But climbing hard alpine routes, skiing steep faces or climbing hard high-altitude peaks is a different story. These are goal-related, high-risk activities, and I personally have stopped to justify these activities to my family and girl friend. They all respect it, and that is all I can ask for – but I do carry a heavy responsibility, that is, my life.
When I mess up and bring much grieve over my family, saying “he died while doing what he loved” will be of little meaning then. I do these all these things too but I do not justify them.

I learned a lot during my climbs and journeys but this is one side of the story – the other is that I celebrated additional birthdays more than twice so far and and it could all have ended very differently. Standing at the grave of my climbing partner last summer and two other climbers I knew and that inspired me dying in 2005 plus seeing anotther parnter fall caused me to think “what the hell are we all doing?”

Yes, indeed, I learned skills and different things during climbing I could use in daily life, no questions, but I could have learned these things also through less dangerous things and other sports, and justifying my activities out there with skill-learning sounds lame (even to me) given the high price I and those around me could have to pay.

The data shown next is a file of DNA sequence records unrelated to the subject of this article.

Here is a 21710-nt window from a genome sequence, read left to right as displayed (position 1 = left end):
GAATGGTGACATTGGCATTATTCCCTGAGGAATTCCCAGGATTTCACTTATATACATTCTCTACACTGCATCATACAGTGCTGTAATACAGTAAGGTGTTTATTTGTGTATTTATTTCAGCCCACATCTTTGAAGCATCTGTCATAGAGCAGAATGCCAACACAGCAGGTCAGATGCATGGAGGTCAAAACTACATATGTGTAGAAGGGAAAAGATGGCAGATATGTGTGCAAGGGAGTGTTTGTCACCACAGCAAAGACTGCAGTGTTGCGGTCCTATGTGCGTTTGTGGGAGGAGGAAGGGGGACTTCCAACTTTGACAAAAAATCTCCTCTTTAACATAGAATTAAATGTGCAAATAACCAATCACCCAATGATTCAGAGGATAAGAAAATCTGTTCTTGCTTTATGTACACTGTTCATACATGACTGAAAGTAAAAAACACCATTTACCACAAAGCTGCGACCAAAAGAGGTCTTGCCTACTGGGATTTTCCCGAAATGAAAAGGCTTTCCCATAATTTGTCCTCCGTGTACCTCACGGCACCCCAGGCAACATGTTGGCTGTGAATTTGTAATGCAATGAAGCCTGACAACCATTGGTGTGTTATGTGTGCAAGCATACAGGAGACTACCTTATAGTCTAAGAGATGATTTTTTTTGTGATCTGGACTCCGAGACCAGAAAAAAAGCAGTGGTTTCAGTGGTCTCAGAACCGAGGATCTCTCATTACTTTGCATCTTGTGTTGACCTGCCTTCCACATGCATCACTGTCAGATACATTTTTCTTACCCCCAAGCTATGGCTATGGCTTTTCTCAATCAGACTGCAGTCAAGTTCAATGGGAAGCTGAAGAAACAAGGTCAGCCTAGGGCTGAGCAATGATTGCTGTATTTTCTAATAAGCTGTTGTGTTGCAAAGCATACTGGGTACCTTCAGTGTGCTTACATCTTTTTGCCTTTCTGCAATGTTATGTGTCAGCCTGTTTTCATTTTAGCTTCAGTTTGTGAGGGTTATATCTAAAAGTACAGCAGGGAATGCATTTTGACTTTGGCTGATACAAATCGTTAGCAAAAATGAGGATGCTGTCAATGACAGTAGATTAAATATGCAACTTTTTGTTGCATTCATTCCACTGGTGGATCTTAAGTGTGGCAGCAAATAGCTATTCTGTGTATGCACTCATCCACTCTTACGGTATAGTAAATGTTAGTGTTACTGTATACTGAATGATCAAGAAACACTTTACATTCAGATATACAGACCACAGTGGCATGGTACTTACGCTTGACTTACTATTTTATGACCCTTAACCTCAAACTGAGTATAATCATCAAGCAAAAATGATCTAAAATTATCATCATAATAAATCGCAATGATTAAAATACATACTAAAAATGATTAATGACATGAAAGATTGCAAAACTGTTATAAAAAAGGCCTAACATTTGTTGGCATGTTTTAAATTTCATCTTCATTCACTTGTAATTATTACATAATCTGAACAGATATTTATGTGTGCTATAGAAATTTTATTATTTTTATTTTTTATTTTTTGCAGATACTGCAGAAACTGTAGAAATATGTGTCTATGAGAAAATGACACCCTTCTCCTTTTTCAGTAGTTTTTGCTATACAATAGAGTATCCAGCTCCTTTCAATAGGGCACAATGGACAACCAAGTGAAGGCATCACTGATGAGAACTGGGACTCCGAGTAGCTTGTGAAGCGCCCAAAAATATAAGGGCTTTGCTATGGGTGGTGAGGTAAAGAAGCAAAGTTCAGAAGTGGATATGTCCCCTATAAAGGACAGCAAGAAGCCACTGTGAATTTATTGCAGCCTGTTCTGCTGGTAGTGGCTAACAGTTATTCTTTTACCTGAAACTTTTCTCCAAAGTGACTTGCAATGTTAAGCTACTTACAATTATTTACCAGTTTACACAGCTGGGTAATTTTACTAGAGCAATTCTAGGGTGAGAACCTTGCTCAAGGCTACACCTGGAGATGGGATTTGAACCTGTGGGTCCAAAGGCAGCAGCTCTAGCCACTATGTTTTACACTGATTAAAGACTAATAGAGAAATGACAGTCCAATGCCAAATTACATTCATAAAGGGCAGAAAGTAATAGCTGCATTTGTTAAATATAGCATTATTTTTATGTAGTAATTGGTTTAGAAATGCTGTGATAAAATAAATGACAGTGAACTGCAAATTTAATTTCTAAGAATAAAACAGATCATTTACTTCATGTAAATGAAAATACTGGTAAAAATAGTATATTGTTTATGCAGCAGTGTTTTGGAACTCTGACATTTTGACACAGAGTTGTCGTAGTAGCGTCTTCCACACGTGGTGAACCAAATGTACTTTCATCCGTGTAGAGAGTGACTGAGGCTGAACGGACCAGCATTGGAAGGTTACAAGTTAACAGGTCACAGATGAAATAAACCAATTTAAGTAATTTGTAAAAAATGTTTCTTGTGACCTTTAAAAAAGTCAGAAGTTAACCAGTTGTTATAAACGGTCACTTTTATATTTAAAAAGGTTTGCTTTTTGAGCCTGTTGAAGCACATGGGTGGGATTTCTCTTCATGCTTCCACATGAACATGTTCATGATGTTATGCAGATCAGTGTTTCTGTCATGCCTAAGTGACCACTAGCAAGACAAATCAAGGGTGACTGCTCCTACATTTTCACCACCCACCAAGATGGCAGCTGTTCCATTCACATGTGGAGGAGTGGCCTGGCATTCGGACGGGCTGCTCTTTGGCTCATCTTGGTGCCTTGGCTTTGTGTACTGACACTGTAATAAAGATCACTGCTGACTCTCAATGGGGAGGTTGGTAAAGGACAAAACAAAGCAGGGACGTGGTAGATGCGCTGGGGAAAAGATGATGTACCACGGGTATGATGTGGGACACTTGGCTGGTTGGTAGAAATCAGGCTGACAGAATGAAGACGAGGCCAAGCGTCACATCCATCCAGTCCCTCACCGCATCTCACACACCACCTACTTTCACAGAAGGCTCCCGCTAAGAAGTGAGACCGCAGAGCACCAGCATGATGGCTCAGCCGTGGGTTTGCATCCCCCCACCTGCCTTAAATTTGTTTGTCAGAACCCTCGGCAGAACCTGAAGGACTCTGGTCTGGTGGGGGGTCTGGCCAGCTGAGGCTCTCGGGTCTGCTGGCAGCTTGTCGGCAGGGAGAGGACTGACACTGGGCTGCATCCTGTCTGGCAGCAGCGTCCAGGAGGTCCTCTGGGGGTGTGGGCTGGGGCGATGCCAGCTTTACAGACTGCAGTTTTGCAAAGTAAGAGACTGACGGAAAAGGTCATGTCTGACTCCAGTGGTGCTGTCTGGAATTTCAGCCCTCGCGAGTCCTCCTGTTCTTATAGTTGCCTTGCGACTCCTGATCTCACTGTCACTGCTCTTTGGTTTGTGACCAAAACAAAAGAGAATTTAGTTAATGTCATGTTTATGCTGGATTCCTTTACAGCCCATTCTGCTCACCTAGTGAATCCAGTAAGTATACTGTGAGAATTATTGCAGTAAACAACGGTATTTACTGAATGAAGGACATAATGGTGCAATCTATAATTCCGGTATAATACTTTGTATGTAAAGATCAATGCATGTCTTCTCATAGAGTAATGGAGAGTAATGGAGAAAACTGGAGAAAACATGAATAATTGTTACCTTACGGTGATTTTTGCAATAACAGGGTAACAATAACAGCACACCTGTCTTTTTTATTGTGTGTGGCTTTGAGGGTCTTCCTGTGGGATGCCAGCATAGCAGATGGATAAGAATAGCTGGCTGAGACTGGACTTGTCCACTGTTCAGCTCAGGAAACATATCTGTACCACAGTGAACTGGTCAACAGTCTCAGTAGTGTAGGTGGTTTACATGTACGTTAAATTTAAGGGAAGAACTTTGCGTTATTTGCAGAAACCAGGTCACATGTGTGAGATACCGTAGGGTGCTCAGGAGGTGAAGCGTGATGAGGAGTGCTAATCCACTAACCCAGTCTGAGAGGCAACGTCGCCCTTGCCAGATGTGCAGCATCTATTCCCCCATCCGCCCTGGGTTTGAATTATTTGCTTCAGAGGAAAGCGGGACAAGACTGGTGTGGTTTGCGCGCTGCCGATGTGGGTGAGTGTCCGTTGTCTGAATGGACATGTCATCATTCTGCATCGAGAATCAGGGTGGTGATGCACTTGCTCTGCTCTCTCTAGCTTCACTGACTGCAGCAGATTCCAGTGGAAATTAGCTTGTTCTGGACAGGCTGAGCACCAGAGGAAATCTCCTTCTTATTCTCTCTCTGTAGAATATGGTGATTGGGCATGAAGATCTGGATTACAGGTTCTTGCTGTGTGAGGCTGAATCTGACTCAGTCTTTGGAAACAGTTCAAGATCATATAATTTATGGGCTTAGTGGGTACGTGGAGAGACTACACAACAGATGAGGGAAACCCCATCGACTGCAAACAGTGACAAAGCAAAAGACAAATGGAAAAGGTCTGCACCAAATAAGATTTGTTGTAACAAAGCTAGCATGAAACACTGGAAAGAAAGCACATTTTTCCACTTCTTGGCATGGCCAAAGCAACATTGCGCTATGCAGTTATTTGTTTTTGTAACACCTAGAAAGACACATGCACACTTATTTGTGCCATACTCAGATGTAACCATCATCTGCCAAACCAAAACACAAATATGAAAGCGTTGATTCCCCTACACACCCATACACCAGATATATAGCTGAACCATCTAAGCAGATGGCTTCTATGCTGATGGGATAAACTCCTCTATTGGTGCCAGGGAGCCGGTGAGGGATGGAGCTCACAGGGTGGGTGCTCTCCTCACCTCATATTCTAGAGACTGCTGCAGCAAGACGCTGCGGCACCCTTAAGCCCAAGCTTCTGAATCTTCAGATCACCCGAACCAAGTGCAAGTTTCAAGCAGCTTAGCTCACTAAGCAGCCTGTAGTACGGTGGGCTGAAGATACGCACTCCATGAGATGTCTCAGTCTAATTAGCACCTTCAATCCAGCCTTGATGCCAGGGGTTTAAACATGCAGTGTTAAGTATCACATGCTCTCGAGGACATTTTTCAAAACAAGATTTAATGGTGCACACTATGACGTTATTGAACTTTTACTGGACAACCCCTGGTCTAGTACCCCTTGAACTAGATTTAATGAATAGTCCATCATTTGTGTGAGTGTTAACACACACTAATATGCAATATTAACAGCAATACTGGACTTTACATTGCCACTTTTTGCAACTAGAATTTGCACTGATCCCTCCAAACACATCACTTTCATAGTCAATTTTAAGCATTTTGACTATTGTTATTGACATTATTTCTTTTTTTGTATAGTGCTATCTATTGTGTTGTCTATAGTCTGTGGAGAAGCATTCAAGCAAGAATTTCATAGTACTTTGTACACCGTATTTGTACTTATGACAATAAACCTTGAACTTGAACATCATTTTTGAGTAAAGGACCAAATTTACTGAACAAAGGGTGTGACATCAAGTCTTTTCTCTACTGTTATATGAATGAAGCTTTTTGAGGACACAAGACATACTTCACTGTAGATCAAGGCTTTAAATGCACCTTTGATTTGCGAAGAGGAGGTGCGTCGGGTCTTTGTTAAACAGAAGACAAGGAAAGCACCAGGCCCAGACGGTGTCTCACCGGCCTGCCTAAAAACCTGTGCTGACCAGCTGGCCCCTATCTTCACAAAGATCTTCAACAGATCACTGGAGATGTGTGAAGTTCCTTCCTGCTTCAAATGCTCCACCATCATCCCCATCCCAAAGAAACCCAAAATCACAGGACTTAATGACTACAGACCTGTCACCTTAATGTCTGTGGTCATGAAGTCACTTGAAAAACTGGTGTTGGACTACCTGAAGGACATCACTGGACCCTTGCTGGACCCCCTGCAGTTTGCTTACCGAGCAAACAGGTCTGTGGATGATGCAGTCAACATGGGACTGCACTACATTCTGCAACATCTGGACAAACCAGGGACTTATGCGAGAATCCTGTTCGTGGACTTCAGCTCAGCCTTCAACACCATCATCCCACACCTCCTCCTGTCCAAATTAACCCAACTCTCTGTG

For myself, I question things each year more, and I think I will stop in three years the latest. The question “is it worth it?” becomes harder to answer each year and I discovered the joy of other things in life. The saying from the paragliding community – “there are wild and old paragilders” says it all.

That many people do not understand why we put ourselves at risk has a good reason. If we try to find these reasons in their ignorance, lack of vision or whatever we are ignorant ourselves.

The industry helps us to negate the irrational aspects of high-risk activities by making things cool - or worse – "normal", or explaning them with the “flow”, “spirit” or other nonesense (these are things have to find ourselves and that should not be served to us in pre-made over the media), and climbing still has this pseudo-heroic character to it; and I have to admit - I fully participate.